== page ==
Swedish buy-now-pay-later (BNPL) company, Klarna, has reported its net operating income has increased 21% from the same period last year. However, the firm reported a net loss over the January-June period of $185m.

The company aims to achieve profitability in the second half of the year. The last time Klarna reported a full-year profit was 2018.

BNPL companies allow customers to defer payment through staggered installments on interest-free credit. The companies earn a profit by charging merchants a fee rather than consumers.

As rampant inflation has seen interest rates soar, the BNPL model has struggled. Klarna’s market valuation fell from $46bn to $6.7bn in 2022, with competitors PayPal and Affirm also facing a share sell-off.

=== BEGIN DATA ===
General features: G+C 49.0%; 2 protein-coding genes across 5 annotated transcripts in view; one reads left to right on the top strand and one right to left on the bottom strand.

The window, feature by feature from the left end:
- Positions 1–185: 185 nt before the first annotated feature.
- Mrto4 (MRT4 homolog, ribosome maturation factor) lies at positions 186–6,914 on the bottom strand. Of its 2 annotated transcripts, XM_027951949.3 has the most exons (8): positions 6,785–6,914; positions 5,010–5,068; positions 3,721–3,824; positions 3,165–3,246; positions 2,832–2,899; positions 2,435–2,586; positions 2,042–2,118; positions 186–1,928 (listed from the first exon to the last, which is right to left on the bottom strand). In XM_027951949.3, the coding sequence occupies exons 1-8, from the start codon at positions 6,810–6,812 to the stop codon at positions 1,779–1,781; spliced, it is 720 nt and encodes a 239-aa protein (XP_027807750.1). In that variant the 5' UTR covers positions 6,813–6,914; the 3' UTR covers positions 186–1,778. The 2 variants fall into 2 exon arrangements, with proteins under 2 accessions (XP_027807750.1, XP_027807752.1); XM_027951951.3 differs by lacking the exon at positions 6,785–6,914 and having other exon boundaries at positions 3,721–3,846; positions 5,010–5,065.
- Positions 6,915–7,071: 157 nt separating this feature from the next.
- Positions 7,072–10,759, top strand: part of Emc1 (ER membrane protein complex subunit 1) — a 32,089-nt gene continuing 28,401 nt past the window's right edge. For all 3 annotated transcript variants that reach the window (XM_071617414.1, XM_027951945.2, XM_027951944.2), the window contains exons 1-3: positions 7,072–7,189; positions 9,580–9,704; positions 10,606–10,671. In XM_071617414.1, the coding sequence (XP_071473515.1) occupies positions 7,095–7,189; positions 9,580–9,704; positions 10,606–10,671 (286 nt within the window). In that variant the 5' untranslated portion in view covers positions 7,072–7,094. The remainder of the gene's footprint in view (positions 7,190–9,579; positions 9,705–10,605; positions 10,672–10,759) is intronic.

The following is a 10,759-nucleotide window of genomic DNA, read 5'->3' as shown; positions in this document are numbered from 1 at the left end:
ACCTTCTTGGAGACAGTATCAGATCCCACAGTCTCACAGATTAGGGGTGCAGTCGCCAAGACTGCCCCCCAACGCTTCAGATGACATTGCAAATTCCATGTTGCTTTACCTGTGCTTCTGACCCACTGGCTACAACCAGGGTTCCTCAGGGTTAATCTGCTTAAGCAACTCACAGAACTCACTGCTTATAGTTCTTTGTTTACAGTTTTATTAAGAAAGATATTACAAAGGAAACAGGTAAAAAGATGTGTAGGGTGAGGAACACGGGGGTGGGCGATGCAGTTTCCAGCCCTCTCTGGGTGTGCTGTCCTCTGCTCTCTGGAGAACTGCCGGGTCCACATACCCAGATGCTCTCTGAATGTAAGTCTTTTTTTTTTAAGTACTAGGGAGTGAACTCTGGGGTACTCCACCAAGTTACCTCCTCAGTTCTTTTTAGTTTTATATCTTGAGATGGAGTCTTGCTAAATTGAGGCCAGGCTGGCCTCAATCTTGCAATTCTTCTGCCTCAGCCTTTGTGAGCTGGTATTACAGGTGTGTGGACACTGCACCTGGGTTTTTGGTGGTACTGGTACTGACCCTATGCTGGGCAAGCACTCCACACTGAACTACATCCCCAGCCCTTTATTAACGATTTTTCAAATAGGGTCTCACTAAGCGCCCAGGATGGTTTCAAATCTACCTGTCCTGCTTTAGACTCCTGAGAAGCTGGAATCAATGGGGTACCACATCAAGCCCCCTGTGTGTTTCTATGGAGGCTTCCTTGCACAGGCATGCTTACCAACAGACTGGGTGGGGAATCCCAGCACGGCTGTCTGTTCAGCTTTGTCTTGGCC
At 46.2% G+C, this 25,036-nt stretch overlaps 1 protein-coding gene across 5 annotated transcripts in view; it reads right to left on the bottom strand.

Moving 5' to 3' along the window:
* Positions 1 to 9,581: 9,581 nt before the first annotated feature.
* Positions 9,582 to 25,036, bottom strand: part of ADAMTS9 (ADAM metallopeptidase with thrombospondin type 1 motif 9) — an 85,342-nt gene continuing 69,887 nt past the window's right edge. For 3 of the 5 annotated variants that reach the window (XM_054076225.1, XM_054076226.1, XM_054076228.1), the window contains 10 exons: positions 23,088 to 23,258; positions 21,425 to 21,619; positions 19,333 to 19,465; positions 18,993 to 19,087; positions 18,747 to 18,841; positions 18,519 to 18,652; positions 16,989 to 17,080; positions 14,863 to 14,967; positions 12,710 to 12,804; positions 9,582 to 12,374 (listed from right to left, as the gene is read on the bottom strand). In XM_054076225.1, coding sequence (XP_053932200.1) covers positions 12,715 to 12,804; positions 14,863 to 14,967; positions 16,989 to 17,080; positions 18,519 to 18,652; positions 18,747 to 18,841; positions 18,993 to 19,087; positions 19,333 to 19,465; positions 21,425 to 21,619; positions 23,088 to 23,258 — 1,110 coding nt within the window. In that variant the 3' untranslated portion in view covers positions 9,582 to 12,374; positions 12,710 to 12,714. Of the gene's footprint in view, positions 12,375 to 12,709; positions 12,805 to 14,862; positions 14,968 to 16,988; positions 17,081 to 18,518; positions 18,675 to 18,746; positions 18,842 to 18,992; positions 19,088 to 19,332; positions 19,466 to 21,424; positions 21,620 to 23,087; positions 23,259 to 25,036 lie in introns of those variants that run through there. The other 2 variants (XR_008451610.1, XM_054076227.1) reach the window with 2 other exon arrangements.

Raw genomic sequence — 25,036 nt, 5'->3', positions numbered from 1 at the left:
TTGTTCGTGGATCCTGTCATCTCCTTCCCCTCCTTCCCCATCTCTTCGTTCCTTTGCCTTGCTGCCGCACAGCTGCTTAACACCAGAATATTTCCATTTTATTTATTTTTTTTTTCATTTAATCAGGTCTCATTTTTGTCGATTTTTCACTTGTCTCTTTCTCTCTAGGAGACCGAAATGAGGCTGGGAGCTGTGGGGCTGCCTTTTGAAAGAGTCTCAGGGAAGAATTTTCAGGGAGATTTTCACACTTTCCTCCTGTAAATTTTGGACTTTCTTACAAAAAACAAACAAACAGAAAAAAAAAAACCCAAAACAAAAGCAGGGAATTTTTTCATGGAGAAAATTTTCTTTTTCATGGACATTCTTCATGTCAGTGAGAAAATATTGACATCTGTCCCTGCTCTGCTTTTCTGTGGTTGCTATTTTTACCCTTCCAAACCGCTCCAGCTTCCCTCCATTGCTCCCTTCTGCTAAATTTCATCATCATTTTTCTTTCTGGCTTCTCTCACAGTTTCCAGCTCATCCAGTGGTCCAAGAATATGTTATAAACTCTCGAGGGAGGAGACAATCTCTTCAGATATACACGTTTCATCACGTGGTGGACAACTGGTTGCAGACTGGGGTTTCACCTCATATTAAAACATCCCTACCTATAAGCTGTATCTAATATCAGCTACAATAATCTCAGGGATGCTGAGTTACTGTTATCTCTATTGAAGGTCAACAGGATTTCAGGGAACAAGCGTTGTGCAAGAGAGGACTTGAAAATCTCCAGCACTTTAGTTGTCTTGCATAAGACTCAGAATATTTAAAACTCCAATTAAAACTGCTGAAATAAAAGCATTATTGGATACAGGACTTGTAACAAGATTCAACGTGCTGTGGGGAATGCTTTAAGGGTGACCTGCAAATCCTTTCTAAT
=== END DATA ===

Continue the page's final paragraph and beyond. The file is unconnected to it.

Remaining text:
Klarna embarked on a cost-cutting mission in 2022, in the hopes of achieving a profit in late 2023, which involved laying off 10% of its workforce last year.

Klarna co-founder and CEO Sebastian Siemiatkowski appeared encouraged by the results, tweeting: “I remember speaking to people last year who were not confident we’d pull it off […] we’ve achieved exactly what we set out to do!”

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By GlobalData

Alongside harsh macroeconomic conditions, the BNPL sector is also grappling with tighter policing. Regulators, market watchdogs and consumer advocacy groups have warned that the BNPL industry could hurt people’s finances.

Wary of the potential market overhaul, BNPL firms have introduced new measures to keep consumers safe.

In the UK, Klarna and Laybuy stated they would start sharing customer data with credit agencies to prevent people from taking on unaffordable debt.